Music scholar Jon Stratton traced classic rock’s origins to the emergence of a classic-rock canon. This canon arose in part from music journalism and superlative lists ranking certain albums and songs that are consequently reinforced to the collective and public memory. Robert Christgau said the classic-rock concept transmogrified rock music into a “myth of rock as art-that-stands-the-test-of-time”, and believed the canonizing of certain rock artists by critics, major media, and music establishment entities such as the Rock and Roll Hall of Fame was inevitable. Media academic Roy Shuker said classic-rock radio programmers largely play “tried and proven” hit songs from the past based on their “high listener recognition and identification”; he identified white male rock acts from the Beatles’ Sgt. Pepper era through the end of the 1970s as the focus of their playlists. As Catherine Strong observed, classic rock songs are generally performed by white male acts from either the United States or the United Kingdom, “have a four-four time, very rarely exceed the time limit of four minutes, were composed by the musicians themselves, are sung in English, played by a ‘classical’ rock formation (drums, bass, guitar, keyboard instruments) and were released on a major label after 1964.”
Included in Pink Floyd’s rock opera, The Wall, “Another Brick in the Wall (Part 2)” spawned a single that became Pink Floyd’s only number one hit in the US, UK and other countries. Subtitled “Education,” it’s a protest song about the strict schooling in the UK, particularly as it relates to that in boarding schools. Part 2, written by bassist Roger Waters, as well as all the other “parts” of the song, contains a school choir, a searing and poignant guitar solo by David Gilmour and a disco drum beat, of all things. Members of Pink Floyd resisted making this a single, but we’ll all lucky they changed their minds.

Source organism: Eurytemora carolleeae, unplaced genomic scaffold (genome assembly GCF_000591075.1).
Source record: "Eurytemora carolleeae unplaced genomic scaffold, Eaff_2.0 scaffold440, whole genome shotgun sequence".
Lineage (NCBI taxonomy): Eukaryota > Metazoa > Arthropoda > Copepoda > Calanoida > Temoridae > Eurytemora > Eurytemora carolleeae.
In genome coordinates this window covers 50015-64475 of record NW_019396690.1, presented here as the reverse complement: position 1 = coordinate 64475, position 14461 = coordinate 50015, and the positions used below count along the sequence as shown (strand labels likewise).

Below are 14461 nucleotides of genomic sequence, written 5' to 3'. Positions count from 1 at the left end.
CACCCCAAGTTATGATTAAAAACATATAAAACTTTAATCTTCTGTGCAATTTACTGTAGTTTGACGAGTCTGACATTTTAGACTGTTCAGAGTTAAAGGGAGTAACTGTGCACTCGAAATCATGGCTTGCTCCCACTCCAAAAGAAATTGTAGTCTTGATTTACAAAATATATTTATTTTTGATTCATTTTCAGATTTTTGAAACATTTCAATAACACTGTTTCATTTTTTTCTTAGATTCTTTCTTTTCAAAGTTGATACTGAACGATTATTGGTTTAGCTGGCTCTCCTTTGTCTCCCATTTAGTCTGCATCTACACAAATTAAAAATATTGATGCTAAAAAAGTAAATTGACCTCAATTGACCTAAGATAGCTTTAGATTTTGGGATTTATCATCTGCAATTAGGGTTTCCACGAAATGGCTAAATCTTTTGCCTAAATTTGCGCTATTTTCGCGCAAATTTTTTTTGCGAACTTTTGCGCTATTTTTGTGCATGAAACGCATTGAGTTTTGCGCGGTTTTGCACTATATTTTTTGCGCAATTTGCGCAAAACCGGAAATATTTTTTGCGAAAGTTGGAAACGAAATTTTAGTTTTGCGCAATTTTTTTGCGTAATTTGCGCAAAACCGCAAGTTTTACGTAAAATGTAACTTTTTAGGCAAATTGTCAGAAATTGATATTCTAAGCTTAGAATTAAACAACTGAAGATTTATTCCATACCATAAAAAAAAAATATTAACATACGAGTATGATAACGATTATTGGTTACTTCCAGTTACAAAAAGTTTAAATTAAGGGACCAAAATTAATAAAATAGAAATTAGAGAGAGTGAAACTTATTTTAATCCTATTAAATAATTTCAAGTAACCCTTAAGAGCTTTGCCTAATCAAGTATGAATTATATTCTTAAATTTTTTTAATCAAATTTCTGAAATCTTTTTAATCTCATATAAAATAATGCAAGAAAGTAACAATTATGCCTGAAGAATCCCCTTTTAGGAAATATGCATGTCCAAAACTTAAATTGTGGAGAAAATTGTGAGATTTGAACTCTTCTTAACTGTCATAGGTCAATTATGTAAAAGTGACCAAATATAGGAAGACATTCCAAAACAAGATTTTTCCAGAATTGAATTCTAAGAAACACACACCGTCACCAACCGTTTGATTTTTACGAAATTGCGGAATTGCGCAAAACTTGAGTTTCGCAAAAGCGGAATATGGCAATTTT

WMGK’s internationally recognized Beatles expert, Andre Gardner (weekdays 2p-7p) rocks you with the perfect classic rock soundtrack for your work day and the trek home. He plays 3 songs in a row from one of his favorite artists at 3p in the 3 for 3. …
We’ve had an amazing response to the new issue of Classic Rock and to our new interviews with @DefLeppard. Pick up yours at https://www.myfavouritemagazines.co.uk/Classic-Rock-Print-Back-Issues/classic-rock-print-issue-248/ …pic.twitter.com/Sl0dXv1lc8